Tune In

Boys serenade girls on the sidewalk and girls are charmed, rather than alarmed. The handsomest man in the room will approach the strangest girl on the wall and admire her for being different. A skeptical young woman is won over by the offer of taking a ride in a surrey with fringe on top. This is not a world you live in everyday, which makes it all the more appealing to live in for the moment - a special, fleeting moment - which is the feeling, Rogers & Hammerstein’s musical revue, Grand Night For Singing conveys from its onset. Being in the audience for this play is like watching a comedy with people who laugh right before the punch line of every joke. Three familiar notes could inspire a rippling of gasps. Couples would elbow each other whispering, “here it comes,” just as a singer proceeded into a well known chorus. A Grand Night For Singing had the audience’s full attention from the moment it opened, with a spotlight shining down on Michael Harren, the musical director and pianist.

Director David Fuller creates an evening of nostalgia and enchantment with a bit of modern sass thrown in. The revue features some classic Rogers & Hammerstein songs such as, Shall We Dance, and Oh, What A Beautiful Morning and some lesser known gems that audiences may not have heard before, but will likely find themselves humming every day until they surrender to the need to hear them again. The collection of songs are performed by five talented singers: three women, Kerry Conte, Jessica Greeley and Judith Jarosz, and two men, Mishi Schueller and David Tillistrand.

There are thirty-six songs altogether, some silly, comedic numbers, others somber romantic ballads. The tunes are arranged in a nicely thematic order. A song from the musical, Flower Drum Song about two men telling their girlfriends, Don’t Marry Me, slips effortlessly into a spirited version of South Pacific’s catchy song, I’m Gonna Wash That Man Right Out-a My Hair, a zesty little number about a girl emotionally detaching herself from a man who has rattled her confidence.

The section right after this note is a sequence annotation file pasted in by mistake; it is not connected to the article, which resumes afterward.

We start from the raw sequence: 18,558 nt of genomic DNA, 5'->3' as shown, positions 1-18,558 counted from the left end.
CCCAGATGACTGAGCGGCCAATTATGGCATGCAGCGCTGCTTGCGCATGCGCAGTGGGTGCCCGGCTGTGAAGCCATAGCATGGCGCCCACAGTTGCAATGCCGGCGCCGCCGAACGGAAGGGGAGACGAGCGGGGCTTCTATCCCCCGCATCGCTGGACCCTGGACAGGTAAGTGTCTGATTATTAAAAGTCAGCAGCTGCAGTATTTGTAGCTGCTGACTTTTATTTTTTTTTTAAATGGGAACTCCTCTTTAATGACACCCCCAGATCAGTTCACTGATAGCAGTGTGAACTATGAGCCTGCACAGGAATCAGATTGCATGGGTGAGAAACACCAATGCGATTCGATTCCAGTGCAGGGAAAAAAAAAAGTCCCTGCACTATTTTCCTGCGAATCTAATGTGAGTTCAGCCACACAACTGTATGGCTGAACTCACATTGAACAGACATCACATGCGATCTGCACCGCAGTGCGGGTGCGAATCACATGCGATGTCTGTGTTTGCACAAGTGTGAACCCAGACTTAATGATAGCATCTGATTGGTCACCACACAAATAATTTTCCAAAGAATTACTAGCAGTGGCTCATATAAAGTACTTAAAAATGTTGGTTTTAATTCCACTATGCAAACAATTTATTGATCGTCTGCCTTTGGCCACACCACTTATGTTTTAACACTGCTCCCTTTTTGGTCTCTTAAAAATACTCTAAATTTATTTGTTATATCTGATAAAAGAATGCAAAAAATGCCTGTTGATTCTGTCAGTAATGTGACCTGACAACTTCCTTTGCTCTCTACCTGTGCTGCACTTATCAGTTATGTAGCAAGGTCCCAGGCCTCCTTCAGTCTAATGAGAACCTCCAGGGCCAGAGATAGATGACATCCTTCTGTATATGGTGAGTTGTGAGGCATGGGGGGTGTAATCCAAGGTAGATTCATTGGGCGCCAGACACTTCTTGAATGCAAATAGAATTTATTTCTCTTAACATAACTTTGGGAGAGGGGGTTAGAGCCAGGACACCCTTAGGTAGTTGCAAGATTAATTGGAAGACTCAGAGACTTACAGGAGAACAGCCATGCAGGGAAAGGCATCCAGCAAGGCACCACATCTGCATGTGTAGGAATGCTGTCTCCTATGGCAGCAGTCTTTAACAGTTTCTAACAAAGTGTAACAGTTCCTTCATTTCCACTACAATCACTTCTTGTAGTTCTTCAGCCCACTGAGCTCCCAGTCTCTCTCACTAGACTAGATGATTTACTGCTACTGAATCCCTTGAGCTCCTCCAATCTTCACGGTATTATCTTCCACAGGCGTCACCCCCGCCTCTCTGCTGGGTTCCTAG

In an interesting director’s choice, all three female singers team up for I’m Gonna Wash That Man Right Out-a My Hair, giving this old classic a delightful, modern feel. In the past, the song has been performed by one woman – the one that was hurt by the man - with a chorus of female voices echoing her sentiments in the background. But when the song is performed by three women in harmony there is more power behind the words. The three female singers blend into one, strong confident voice. The song is no longer about a single woman’s journey to self realization, it is about three feisty girlfriends getting together to commiserate and say, “who needs him?”

Each song tells its own little story and each little story makes you want to see the larger one it has been plucked from. How does the married man who takes one last enjoyable spin with his tap dancing partners adjust to his new life as a husband? Does the boy ever get together with the girl that he is too afraid to take out for a French fried potato and a T-bone steak? Does the troubled young lover ever learn exactly how one solves a problem like Maria?

A Broadway musical in a small Off Off Broadway space offers a rare treat - great songs, great performances and an affordable price. The only thing missing is the decadent scenery with the large mechanical props that rotate on and off the stage. But the five-actor ensemble of A Grand Night For Singing proves, that with beautiful voices, celebrated music and some charming, upbeat acting - who needs all the rest?

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